Synthetic Lighting for Photography

Paul Haeberli

Jan 1992

Horiz Bar


Light from different light sources add together to illuminate objects in a scene. We can use this super-position principle to modify the lighting of a scene after it has been photographed. We can also simulate negative light sources.

In this scene, two desk lamps illuminate a few objects on a table top. There's a statue, some rolls of ribbon, two small match boxes, and a folded piece of paper.

All lights On

Photographing the Scene

If we save the following three pictures of this still life, we can alter the lighting of the scene freely after the pictures have been taken.

1. We save an image of the ambient light. Both of the lamps were switched off for this picture. It's kind of dark because there is only a little ambient light floating around in this office.

Ambient light Only

2. We save a picture with just the left lamp switched on. This picture contains the ambient shown above light plus the light coming from the lamp on the left.

Ambient light plus left lamp

3. We save a picture with just the lamp on the right switched on. This picture contains the ambient light plus the light coming from the lamp on the right.

Ambient Light plus right lamp

Finding the Contribution of each Light Source

By subtracting the ambient image from the picture taken with the lamp on the left, we can create an image that has just the light contributed by the left lamp. Similarly, we can subtract the ambient light image from the picture illuminated by the lamp on the right. This gives us an image that shows exactly what light is contributed by each light source.

Changing the Color of Light Sources

Now we can simulate what the scene would look like if the lamp on the left was blue instead of white. To do this, we multiply the image of the light from the left lamp by a blue color. The red channel is multiplied by 0.0 contributing no red, while the green channel is multiplied by 0.45 and the blue channel is multiplied by 1.0. Next we add in the ambient light to make this image.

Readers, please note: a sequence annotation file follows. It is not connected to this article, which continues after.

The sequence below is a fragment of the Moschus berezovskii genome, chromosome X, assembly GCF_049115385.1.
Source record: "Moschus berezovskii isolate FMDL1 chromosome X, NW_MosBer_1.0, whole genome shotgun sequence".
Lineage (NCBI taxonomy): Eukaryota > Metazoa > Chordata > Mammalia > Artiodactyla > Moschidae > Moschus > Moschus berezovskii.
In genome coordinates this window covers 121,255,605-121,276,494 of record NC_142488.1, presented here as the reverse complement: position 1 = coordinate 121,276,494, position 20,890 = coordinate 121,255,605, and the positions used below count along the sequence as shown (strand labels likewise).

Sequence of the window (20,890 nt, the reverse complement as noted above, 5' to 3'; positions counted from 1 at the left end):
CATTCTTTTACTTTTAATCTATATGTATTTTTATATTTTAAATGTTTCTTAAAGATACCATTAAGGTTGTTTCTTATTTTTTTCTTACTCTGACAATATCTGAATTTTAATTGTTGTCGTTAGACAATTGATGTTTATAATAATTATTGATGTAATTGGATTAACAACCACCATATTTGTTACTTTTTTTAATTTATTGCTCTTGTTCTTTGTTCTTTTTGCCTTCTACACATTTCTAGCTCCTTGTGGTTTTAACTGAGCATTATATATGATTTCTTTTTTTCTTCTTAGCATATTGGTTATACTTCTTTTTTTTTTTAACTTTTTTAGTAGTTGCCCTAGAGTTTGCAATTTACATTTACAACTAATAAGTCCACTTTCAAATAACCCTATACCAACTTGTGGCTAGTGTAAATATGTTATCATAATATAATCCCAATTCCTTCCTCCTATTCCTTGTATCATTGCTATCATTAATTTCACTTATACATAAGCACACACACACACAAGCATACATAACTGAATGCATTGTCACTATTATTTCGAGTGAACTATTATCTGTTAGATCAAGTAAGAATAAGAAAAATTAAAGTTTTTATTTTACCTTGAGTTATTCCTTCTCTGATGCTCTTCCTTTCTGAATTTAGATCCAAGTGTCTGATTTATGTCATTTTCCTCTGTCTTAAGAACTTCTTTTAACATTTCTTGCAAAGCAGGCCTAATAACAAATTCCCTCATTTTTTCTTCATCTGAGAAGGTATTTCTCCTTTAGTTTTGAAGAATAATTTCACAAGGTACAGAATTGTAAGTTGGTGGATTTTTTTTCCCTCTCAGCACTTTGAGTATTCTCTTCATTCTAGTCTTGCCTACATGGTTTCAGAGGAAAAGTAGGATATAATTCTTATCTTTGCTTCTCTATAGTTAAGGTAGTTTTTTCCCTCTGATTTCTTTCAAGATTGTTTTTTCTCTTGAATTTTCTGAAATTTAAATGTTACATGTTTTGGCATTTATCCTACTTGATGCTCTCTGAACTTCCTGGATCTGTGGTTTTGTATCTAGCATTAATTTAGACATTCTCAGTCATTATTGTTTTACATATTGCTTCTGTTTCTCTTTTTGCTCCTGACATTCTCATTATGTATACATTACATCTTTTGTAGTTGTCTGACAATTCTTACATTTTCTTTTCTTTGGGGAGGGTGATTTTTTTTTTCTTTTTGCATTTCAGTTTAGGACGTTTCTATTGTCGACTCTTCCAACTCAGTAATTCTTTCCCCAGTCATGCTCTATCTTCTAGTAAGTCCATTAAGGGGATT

Blue left lamp

By applying a similar process to the lamp on the right, we can now synthetically illuminate the scene with multicolored lamps. The brightness and color of any number of lamps can be controlled in this way. The only requirement is that the scene is not in motion, and the images are digitized accurately.

Blue and red lamps

Negative Lights!

We can also create negative lights by subtacting light that would normally be added by a particular lamp. Below, the lamp on the right has been made into a negative 30 watt bulb. It removes photons from the scene instead of creating them. Notice the bright negative shadows projected to the left of the little match boxes.

A negative light source

Another Example

Here are the original pictures. Each photograph was made with just one light on.

Three photographs of some gears

These images were scaled to simulate red, green and blue lights.

Three photographs of some gears

Then these colored images were added together to make this final image.

Colored gears

This technique can also be used to control the lighting of rendered geometric objects.